5 there is a point to, because the collocutors did know the difference. It
6 is the witness who mixed up. The collocutors could not have mixed it up.
7 JUDGE MAY: What do you mean by the collocutors? What are you
8 talking about?
9 THE ACCUSED: [Interpretation] Well, his collocutors were
10 high-ranking officials of the Socialist party. And Mihalj Kertes, a state
11 official, who would certainly not mix up the Vance Plan and the Vance-Owen
12 Plan as the witness did. Therefore, I'm taking this as proof and evidence
13 that this is not true and correct, that he could have told him something
14 of that kind, but that he construed it all and fabricated it himself.
15 JUDGE MAY: You've made the point as you've done several times
16 over to us when you address us about it. What he said, what the witness
17 can only answer is this: What's said is that you have made a mistake,
18 either deliberately in reporting this conversation, you've lied about it
19 or you've made a mistake about it. Do you follow? That's what the
20 accused is putting. Now, is that so or not? What is your answer to that?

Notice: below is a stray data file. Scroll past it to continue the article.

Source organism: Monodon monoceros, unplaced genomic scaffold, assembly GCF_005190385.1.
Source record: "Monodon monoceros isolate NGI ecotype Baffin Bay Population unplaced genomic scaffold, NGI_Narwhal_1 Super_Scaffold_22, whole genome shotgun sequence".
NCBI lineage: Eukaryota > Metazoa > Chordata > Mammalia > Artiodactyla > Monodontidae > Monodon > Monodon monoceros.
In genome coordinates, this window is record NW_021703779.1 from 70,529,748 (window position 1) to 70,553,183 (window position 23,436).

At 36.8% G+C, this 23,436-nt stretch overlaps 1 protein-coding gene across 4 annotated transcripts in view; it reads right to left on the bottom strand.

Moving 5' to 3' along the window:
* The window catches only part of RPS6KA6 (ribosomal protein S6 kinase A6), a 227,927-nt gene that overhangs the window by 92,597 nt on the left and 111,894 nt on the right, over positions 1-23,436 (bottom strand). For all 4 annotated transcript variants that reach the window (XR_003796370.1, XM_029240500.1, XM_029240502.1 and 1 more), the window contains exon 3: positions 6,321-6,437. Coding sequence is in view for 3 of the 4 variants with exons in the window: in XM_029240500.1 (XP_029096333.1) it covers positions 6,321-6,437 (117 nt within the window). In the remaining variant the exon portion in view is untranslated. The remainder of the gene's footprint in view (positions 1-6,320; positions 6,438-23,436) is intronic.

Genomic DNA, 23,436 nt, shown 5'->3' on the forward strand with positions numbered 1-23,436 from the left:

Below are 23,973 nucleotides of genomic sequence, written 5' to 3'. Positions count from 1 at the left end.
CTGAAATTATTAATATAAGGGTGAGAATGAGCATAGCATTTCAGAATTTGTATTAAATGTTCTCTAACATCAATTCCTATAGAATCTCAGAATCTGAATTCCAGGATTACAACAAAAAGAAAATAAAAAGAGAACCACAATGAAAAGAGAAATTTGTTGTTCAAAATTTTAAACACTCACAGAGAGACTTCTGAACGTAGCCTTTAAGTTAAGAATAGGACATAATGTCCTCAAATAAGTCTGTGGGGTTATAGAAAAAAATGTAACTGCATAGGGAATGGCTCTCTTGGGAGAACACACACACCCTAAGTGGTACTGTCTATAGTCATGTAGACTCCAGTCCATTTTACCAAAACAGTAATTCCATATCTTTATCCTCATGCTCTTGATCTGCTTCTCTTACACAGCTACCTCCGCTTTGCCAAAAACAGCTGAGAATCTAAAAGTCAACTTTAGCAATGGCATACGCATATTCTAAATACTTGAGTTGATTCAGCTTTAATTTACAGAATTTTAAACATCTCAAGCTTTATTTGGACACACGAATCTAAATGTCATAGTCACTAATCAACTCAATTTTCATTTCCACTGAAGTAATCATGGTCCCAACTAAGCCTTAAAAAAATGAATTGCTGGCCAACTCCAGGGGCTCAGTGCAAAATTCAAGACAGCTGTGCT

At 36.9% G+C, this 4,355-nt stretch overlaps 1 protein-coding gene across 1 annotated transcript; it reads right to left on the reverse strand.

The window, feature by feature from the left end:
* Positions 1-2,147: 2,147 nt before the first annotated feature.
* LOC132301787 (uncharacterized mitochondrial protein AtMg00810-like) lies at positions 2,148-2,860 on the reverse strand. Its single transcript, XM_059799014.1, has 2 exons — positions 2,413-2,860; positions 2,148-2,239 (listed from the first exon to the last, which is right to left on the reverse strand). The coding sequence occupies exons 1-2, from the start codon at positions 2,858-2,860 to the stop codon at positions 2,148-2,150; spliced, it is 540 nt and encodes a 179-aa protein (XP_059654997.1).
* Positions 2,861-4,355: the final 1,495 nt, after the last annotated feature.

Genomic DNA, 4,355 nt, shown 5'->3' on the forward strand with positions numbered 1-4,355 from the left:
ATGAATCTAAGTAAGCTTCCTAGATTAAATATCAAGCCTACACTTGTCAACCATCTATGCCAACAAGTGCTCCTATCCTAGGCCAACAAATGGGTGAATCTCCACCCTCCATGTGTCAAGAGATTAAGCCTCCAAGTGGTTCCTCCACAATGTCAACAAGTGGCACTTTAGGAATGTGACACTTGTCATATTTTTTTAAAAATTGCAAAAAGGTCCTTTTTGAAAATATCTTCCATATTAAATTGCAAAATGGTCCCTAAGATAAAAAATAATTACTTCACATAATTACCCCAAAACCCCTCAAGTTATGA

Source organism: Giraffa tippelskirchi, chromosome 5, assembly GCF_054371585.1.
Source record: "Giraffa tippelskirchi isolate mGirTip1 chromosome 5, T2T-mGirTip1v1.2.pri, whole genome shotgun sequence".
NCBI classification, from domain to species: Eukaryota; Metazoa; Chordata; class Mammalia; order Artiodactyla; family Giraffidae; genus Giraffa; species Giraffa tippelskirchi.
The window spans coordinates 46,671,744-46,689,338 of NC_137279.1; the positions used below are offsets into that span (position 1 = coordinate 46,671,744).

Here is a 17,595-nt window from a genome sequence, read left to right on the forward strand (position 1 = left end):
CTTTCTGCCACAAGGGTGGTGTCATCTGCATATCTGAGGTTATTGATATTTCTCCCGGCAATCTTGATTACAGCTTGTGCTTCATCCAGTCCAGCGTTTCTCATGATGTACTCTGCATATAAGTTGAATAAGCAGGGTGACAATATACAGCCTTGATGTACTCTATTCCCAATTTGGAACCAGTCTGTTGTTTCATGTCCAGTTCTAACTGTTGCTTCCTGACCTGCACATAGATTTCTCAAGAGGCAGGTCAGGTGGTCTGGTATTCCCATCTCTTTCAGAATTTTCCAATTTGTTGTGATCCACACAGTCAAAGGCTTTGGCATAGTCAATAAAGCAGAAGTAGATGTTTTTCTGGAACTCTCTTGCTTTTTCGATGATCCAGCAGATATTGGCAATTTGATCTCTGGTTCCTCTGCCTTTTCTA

21 THE WITNESS: [Interpretation] Your Honours, the conversation did
22 take place. Whether Mihalj Kertes said the Vance or the Vance Plan, I
23 consider that to be completely irrelevant. The point of the conversation
24 was to indicate Goran Hadzic's abeyance and the disobedience of Milan
1 As for Mihalj Kertes, I don't remember that he held any state
2 function at the time let alone participation in negotiations with the
3 international community. In May or whatever, 1993.
4 THE INTERPRETER: Microphone, please, for the accused.
5 JUDGE MAY: I think it's time to adjourn, in fact. Before we do
6 let me deal with one administrative matter while it's in the Trial
7 Chamber's mind, and that is a change in our sittings for the end of this
8 month. We are going to now sit on the 26th and 27th of May but take the